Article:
At Zephyr Connects, we love simple. Doesn’t everybody? We also really love resources that support employers as they face a tough hiring market. So when we read a headline from LinkedIn that said, “A step-by-step guide to small business hiring,” we were like, “yes, please!” Shaking with anticipation, we dove in. But our excitement quickly turned into a feeling of “meh.”

LinkedIn is a great platform – a powerful tool for all things hiring, job searching, networking, and professional development, and their advice matters. But unfortunately, we think they missed the mark with this one, and with it an opportunity to help small businesses struggling to build their teams.

But never fear, Zephyr is here! We’re going to correct some of LinkedIn’s missteps and clarify some spots where they went a little sideways.

No, No, No

It’s not about the numbers. The article suggests that employers start their search by “calculating” how many employees they need. Depending on who you hire, you could have three medium skilled people performing the job one highly skilled employee would. It’s not the numbers, it’s about finding the people who are going to have the skills, experience, and education you need AND who are going to fit into your culture. Your first step should be to come up with a robust profile of your Ideal Fit™ team member.

Hiring isn’t cheap. According to a study from the Society for Human Resource Management (SHRM) released in 2016, it costs an average of $4,129 to hire one person (1). LinkedIn’s article quoted a yearly average of $1,600 spent on hiring, but we really can’t figure out how they came up with that estimate. Perhaps they meant simply for subscriptions to job posting sites? They also suggest taking advantage of free posting opportunities – we agree, absolutely post your openings using free services. But you’re not going to get the visibility you want for your posting unless you put some real money behind it.

Hiring takes time. LinkedIn says it takes half of business owners about a month to complete a hiring process. The study from SHRM says the average is 42 days, but that is not accounting for this crazy post-pandemic job market. It is taking our clients three to five months. We’re not trying to be fact-checking curmudgeons, but we also don’t want employers who can’t meet that timeline to feel like they are doing something wrong.

Yes, but…

Okay, so they didn’t get everything totally wrong. LinkedIn offered some good nuggets, but there are also some opportunities to refine their recommendations.

Post in a way that attracts applicants. When you post a job, you must keep in mind what search terms people will use when they look for your post. This article correctly suggests not to be gimmicky with titles, but it’s not just about industry standards, it’s also about Search Engine Optimization (SEO). Make sure your company’s purpose and passion is in the job posting, not in the initial interview like the article suggests. And include testimonials from current employees in the post as well.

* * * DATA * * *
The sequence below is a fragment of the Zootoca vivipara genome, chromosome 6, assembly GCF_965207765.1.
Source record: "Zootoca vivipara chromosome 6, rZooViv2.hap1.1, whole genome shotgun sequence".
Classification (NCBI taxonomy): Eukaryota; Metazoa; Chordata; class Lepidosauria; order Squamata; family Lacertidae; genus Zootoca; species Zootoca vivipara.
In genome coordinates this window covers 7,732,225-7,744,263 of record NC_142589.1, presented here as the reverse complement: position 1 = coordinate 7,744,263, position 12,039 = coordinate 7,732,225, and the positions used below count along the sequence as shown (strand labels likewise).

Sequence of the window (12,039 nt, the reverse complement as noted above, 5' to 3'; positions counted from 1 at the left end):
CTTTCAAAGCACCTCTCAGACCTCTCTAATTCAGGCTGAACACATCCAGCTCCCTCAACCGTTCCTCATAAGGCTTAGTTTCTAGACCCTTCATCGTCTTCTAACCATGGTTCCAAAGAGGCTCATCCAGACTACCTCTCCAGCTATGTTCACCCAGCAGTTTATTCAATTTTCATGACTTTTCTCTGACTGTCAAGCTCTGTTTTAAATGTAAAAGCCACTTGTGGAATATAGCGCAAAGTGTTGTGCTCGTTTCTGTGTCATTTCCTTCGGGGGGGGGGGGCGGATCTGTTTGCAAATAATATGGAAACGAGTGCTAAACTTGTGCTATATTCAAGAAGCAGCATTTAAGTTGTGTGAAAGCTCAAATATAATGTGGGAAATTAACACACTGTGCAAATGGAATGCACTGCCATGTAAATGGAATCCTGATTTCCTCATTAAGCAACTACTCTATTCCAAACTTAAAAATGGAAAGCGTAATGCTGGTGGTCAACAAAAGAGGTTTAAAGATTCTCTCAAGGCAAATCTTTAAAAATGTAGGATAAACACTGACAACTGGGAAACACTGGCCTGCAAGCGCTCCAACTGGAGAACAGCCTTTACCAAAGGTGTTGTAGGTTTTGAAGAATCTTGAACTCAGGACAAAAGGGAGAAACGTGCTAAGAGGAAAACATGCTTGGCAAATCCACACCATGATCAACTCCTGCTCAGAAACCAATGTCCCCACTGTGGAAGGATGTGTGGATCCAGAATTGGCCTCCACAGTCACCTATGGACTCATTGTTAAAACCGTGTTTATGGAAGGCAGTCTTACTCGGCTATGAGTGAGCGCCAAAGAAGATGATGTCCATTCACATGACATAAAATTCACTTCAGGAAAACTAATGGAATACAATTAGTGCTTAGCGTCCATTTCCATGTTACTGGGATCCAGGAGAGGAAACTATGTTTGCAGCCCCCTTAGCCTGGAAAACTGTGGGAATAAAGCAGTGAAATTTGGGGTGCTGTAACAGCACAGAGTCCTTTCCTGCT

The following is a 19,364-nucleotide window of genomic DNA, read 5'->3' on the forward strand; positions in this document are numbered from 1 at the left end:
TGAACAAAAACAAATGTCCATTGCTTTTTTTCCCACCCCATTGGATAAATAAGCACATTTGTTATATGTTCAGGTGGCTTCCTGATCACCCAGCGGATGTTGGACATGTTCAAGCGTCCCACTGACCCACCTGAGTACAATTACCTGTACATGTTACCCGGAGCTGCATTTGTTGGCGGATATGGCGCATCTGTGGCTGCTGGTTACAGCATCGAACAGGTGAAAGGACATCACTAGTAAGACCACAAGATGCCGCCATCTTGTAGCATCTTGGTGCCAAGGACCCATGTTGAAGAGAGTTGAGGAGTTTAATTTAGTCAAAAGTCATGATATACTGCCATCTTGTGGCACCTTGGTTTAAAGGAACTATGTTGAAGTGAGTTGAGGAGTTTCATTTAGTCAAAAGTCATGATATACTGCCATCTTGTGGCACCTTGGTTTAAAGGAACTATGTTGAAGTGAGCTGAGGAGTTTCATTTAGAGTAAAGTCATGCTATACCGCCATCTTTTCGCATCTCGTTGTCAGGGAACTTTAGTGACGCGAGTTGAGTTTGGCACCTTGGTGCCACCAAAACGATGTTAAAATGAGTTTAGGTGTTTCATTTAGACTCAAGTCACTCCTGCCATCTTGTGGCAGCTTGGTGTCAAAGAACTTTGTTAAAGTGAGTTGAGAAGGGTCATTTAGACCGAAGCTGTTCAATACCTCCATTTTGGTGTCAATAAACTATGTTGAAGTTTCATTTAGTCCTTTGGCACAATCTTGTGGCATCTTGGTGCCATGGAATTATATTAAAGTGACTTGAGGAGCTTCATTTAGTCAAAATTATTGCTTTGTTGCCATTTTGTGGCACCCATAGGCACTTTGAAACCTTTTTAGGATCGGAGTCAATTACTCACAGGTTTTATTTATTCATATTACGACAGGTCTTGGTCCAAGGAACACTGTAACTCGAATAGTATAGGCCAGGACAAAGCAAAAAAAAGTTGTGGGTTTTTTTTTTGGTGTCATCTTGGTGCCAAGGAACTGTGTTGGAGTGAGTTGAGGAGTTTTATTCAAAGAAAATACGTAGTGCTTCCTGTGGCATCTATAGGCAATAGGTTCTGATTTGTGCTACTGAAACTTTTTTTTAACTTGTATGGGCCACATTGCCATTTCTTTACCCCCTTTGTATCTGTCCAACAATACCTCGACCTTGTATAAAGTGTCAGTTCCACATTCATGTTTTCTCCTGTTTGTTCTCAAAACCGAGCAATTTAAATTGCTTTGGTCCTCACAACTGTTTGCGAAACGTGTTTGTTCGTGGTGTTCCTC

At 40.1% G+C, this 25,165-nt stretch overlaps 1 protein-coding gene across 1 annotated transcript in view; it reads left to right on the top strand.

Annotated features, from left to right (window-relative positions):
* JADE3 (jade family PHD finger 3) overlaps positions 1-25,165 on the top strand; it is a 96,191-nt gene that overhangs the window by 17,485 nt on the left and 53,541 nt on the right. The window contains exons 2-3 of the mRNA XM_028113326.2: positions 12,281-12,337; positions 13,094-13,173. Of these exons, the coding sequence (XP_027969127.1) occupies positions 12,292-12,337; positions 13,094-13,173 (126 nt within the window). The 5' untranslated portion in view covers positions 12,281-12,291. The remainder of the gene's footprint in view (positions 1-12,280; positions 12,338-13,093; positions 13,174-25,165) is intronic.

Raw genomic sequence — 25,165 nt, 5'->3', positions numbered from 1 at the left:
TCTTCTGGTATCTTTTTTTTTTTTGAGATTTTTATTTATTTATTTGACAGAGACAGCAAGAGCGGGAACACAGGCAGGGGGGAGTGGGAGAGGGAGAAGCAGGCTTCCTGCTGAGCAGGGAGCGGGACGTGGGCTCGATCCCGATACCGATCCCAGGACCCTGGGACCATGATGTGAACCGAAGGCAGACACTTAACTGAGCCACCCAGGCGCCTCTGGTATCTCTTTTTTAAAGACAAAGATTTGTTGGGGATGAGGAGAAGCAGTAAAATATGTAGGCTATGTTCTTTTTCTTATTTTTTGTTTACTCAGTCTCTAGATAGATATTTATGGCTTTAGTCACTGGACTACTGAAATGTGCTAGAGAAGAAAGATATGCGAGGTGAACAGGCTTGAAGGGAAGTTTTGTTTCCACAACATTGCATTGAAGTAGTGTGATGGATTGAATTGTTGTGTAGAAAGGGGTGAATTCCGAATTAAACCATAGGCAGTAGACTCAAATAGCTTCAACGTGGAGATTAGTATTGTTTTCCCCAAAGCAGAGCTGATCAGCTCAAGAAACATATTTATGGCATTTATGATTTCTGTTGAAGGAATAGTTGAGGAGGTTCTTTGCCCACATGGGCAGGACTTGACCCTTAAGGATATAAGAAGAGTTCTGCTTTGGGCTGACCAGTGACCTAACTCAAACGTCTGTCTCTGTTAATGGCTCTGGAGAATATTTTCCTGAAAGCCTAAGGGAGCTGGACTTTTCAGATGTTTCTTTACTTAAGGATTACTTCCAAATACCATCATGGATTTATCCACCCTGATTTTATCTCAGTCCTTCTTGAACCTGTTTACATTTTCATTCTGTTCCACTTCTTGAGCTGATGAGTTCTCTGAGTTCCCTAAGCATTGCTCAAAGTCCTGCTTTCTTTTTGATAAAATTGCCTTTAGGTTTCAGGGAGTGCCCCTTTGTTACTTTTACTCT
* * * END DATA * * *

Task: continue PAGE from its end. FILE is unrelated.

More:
Set clear expectations for candidates. The article also rightly suggests not listing tasks that should be assumed in today’s job market (like ability to meet deadlines, etc.) in your post, and we are on board. But it also suggests only listing six job responsibilities. It is so important to be transparent with your applicants. If your job has 12 critical functions, don’t limit yourself to six.

Screen, if you dare. LinkedIn suggests using screening questions to help the cream of your crop rise to the top. And yes, that works in some industries, but in others, like high-attrition ones, it can backfire. We are in a unique time where the job market benefits the candidates. The more hurdles you set up, the greater the risk is you’ll miss out on awesome people. So, ask yourself…. Do you feel lucky (cue suspenseful pause…)?

Be thoughtful about video. Asking top candidates to submit a video is great, and we’ve done it ourselves, but we find it’s best to send them one first to help establish trust. Be clear about the questions you want them to answer and give simple instructions on how they should send it to you (video files can be too large to send via email!). Otherwise, it could also backfire.

The biggest takeaway here is that hiring isn’t easy – there are too many complexities and nuances to drill it down into simple steps in a short guide. You have to know what you need, who your audience is, and how to connect with them, or it can all go very poorly, costing you more time and money. And unfortunately, many small businesses get it wrong.

But there is hope. Hiring isn’t easy, but it is doable. And Zephyr Connects is here to help. You can take a look at some of these tools to help break down some of the complexities. And, spoiler alert, we’re also writing a book to help you even more… stay tuned for details. In the meantime, we’d love to schedule a discovery call with you to see how we can help you build your team.

(1) https://www.shrm.org/hr-today/news/hr-news/pages/shrm-benchmarking-report-$4,100-average-cost-per-hire.aspx